And howd's ya get that picture of my cousen Fetch, a sitten on the porch anyhow. Thuncked I was the onlyest one who had that. Anyhow, where is New Zealand zactly? I knowed where old zealand useta be, just down the tracks past the creak. Whadthey do, build a new one? Well, my quarter's worth the time isa runnen out on this puter thing and I got's possum aboilen over in the kettle. If your ever in the Ozarks, come by a sit a spell. We'll throw som taters in the pot and break out the string-necked box and dance a jig or two right there in the front charred.

    We're always a looken for good breeders!
    So drop on by!!!!!!!!!!!!!

  19. Well that's real neighbourly of you Old Chigger. you won't mind if I bring some friends who are armed to the teeth with me? ;-)

    Hahaha - nicely done!

  20. Are you referring to you or me being the source of endless embarrassment?? Don't worry, if it's you I am quite capable of laughing at my friends. And if it's me... humph! I am offended...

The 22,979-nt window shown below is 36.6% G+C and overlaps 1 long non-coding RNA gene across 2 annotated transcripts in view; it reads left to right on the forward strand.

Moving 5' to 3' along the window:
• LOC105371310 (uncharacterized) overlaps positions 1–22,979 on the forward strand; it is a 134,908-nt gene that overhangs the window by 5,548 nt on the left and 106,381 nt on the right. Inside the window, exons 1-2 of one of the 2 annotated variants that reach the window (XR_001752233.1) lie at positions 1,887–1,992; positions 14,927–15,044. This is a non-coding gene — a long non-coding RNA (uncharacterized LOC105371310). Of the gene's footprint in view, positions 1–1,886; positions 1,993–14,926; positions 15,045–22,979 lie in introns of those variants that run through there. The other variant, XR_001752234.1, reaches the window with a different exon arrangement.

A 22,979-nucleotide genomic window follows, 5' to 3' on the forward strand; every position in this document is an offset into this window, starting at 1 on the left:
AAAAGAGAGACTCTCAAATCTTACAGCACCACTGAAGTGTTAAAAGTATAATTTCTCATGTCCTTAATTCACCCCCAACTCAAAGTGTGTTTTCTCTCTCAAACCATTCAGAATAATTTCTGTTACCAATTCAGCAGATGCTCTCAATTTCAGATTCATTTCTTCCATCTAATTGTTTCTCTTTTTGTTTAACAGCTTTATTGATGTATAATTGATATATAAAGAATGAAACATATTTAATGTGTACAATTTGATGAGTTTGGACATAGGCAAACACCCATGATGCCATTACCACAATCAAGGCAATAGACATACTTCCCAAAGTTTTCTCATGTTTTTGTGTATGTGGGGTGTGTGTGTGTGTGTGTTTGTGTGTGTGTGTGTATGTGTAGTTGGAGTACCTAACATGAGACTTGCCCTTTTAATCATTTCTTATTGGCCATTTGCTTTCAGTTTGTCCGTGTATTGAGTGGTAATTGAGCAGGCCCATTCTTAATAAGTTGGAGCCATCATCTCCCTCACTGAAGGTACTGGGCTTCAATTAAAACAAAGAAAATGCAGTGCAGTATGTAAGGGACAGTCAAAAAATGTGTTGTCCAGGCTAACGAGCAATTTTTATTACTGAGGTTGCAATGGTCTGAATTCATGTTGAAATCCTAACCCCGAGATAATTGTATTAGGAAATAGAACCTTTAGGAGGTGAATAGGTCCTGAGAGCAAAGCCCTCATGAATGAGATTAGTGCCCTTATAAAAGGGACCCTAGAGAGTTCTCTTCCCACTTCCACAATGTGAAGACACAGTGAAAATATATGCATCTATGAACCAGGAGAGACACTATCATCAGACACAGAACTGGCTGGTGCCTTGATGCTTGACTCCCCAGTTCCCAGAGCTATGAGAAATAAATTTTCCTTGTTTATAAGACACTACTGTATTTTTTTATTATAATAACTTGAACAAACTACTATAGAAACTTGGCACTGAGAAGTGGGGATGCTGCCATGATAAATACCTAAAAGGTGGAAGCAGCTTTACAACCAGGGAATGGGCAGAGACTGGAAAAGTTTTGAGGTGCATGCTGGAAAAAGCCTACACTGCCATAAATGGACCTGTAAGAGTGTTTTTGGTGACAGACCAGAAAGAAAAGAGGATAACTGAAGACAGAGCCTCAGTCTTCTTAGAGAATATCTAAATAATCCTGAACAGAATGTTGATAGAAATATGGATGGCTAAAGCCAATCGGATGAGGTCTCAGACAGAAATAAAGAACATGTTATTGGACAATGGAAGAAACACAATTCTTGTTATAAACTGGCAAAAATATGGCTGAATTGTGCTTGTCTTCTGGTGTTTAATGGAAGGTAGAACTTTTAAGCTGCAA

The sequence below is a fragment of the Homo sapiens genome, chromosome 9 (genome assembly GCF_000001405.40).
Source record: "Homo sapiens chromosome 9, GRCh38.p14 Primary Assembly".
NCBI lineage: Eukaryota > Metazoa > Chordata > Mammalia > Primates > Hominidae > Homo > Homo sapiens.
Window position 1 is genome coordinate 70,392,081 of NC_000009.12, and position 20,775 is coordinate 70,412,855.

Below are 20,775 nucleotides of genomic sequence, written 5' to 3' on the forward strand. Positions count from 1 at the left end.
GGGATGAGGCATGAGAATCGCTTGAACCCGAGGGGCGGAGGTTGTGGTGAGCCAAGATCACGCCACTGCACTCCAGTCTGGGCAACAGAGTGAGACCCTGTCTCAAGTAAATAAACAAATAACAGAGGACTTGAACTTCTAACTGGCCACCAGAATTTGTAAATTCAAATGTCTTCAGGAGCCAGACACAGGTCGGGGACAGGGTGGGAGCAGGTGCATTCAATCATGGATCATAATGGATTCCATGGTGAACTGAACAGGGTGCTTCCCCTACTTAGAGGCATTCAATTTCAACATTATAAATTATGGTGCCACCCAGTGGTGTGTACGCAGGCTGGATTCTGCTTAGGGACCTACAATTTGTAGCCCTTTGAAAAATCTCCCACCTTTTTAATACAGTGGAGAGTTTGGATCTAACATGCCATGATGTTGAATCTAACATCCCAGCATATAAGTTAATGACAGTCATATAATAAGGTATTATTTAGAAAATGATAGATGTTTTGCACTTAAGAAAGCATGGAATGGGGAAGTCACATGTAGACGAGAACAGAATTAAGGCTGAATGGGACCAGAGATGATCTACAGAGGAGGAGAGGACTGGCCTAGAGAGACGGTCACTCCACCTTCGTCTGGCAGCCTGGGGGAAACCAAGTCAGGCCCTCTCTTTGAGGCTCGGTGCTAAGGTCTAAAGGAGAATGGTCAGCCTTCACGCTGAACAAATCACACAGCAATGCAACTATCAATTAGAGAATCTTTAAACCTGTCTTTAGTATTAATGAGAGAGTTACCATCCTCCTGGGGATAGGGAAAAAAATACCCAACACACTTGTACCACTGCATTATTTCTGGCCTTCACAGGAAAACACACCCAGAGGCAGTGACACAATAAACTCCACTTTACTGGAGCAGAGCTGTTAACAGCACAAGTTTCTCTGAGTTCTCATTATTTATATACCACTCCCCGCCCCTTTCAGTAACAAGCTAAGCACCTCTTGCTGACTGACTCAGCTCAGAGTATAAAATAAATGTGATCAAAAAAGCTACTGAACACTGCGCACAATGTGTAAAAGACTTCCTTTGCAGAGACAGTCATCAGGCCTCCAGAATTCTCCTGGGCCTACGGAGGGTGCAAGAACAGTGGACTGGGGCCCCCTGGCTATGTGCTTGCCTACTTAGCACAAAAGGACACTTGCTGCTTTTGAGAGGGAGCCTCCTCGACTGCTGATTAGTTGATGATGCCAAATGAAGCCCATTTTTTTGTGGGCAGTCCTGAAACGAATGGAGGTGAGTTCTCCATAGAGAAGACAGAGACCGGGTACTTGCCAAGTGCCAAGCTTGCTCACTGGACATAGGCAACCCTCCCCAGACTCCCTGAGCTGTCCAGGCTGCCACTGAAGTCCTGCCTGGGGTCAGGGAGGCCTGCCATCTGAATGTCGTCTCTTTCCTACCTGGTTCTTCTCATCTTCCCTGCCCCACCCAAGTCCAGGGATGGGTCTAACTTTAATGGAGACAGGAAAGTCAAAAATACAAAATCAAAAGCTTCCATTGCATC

21. Me of course - you have the evidence :-)

  22. :) Well...I will just have to join you, so you won't be laughed at alone. hehe

  23. Naa, come on. We can always use a couple a fella's who's got two arms. Far as teeth are concerned, we woulda had a full set counting all the cousins at the last family shindig ifin cousin Noah hadina been killed by that pig. Damn, an we was so close last year!

    But, all kidding aside, I'm from the Ozarks, five generations deep. As scary as it may be I have been to a few reunions and places back home where we watched our kids real carefully. We're a good bunch of folks who either just got tied of being poor and left or just gave up and stayed right there in the mountains. Enjoy your years of riding and God Bless!

  24. Oh, man... is SE-Asia safe from your socks? Safe trip, folks - and looking forward to travel tales :-)